pond questions

Discussion in 'Homesteading Questions' started by pcdreams, Jun 9, 2006.

  1. pcdreams

    pcdreams Well-Known Member

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    We were looking at a parcel that has an old pond on it.. The realitor said it never held water and I was wondering if anyone had any suggestions on what one could do (or if its even plausable) to try to get it too.

    I have no idea why it didn't hold water and neither did she... It's overgrown now and has some burnable trash in it.

    My guess is the soil has a pretty high perc rate.... A couple Ideas I had was either to put down a layer of clay (it's quite plentiful around here) or maybe put a horse/cow in there to compact it. I'm thinking there was a chemical of some sort they use to use also (betadine?).. I guess theres always the option to line it with pool liner or concrete but that would probally be $$ and still might not work.

    :shrug:
     
  2. Lisa in WA

    Lisa in WA Well-Known Member Supporter

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    Are you thinking of bentonite? Betadine would just make it very sterile and you'd be a funny color if you went swimming in it. :p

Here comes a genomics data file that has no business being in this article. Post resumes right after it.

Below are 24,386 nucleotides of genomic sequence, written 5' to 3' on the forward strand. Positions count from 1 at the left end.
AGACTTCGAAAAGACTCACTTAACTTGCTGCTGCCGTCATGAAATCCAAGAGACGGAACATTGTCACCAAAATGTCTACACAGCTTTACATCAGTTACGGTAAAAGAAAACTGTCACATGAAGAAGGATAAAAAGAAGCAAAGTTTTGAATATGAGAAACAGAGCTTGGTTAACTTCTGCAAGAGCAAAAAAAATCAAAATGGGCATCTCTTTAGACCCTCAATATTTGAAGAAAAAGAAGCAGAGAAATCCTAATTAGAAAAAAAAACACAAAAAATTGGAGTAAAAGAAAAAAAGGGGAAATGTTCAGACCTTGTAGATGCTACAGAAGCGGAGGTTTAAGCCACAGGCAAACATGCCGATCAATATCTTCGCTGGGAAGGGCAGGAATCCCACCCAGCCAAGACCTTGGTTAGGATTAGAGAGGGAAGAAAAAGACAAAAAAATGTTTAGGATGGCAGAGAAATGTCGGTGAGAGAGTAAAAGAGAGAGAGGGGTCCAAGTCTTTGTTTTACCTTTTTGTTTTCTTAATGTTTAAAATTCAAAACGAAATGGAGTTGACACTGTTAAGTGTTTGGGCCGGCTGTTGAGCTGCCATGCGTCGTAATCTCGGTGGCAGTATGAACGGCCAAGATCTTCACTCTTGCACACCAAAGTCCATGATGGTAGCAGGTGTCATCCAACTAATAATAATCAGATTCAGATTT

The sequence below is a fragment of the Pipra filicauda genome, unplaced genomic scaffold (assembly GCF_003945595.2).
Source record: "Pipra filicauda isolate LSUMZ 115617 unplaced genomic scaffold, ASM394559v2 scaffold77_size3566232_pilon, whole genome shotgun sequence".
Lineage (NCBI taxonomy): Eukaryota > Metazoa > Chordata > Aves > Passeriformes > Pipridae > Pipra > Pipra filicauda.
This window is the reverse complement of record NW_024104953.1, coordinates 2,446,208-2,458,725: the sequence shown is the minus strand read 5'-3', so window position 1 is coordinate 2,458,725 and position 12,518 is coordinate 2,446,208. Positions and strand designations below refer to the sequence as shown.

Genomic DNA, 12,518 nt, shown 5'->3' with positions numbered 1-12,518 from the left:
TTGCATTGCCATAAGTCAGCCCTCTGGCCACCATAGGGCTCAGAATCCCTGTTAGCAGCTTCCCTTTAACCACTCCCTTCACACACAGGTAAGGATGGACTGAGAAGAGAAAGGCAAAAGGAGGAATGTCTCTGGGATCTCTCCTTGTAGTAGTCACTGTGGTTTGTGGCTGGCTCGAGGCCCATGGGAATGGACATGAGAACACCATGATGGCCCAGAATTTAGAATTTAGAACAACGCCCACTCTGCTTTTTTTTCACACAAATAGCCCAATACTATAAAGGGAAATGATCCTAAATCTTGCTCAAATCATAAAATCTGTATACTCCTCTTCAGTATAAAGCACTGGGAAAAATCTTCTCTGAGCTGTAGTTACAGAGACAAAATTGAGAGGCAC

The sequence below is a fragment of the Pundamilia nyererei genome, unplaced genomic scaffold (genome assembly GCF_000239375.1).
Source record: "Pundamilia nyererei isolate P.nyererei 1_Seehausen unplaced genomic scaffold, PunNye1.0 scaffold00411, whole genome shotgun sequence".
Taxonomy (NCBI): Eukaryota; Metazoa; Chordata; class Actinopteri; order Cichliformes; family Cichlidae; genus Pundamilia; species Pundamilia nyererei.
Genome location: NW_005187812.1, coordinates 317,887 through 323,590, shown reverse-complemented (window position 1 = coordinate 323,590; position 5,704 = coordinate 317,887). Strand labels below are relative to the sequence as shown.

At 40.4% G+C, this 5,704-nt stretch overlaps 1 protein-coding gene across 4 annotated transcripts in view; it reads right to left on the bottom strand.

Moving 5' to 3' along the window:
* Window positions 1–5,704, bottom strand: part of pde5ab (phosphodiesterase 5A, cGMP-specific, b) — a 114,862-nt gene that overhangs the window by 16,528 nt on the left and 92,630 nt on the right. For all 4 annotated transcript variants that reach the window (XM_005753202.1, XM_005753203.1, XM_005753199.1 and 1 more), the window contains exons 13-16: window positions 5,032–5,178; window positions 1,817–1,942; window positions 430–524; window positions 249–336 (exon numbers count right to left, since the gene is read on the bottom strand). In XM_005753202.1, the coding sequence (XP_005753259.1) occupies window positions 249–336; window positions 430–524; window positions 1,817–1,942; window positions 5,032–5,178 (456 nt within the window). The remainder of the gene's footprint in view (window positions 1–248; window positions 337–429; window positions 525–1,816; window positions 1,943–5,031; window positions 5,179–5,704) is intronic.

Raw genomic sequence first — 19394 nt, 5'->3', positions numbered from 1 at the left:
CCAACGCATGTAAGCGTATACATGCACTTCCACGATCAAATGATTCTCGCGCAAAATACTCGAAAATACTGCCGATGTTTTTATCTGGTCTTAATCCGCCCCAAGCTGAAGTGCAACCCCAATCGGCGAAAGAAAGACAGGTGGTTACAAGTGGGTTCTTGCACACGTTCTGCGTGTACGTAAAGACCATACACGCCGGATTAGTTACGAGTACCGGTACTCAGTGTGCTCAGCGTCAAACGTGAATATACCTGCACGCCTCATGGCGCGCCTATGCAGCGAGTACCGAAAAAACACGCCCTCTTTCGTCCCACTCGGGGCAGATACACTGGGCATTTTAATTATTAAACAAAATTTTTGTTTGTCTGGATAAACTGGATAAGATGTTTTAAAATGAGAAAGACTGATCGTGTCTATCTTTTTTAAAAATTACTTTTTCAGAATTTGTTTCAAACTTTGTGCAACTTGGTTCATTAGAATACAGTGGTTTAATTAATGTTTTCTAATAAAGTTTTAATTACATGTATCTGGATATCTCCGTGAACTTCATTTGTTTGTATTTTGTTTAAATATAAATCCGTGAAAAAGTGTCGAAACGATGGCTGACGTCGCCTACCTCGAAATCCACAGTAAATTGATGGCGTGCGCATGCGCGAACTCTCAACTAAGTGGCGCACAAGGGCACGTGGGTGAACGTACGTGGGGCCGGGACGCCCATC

3. pcdreams

    pcdreams Well-Known Member

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    LoL.. Yea thats the stuff :nerd:
     
  4. EasyDay

    EasyDay Gimme a YAAAAY!

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    If you have the means to get some clay dumped in, that would help. Then, fence it off and throw a 1/2 dozen or so little pigs in it. They'll stomp and roll in it and seal the cracks with the clay. If you have access to straw, use clay AND straw, AND pigs!

    You can use just the pigs and forego the clay (and straw), if you want. But the clay would give it a head start. But nothin' like a few pigs to seal a pond! Much better than cattle or horses.

    The return on your investment would be worth it. When their job is done, sell 'em off: for a person's BBQ, around 120 lbs... or for your own or someone else's freezer, between 220-240 lbs.
     
  5. dkwhite

    dkwhite Member

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  6. Beststash

    Beststash Well-Known Member

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    Get a dozer in there and rework the pond - I suspect that it was never dug deep enough for a clay base and lining. In most states you can get the county extension service to come out and survey and assess your situation at no cost. They are there to serve.

    Agree, Pondboss is an excellent forum.
     
  7. Boleyz

    Boleyz Prognosticator, Artist

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    Get a guy who know how to dig one. In Western KY (Across River from MO. Bootheel) You have to dig until you hit what's called around here "Hardpan". It's a layer of tightly compacted clay.

    As someone mentioned, this hardpan must be dug out enough to line the interior of the pond, as well as the bottom.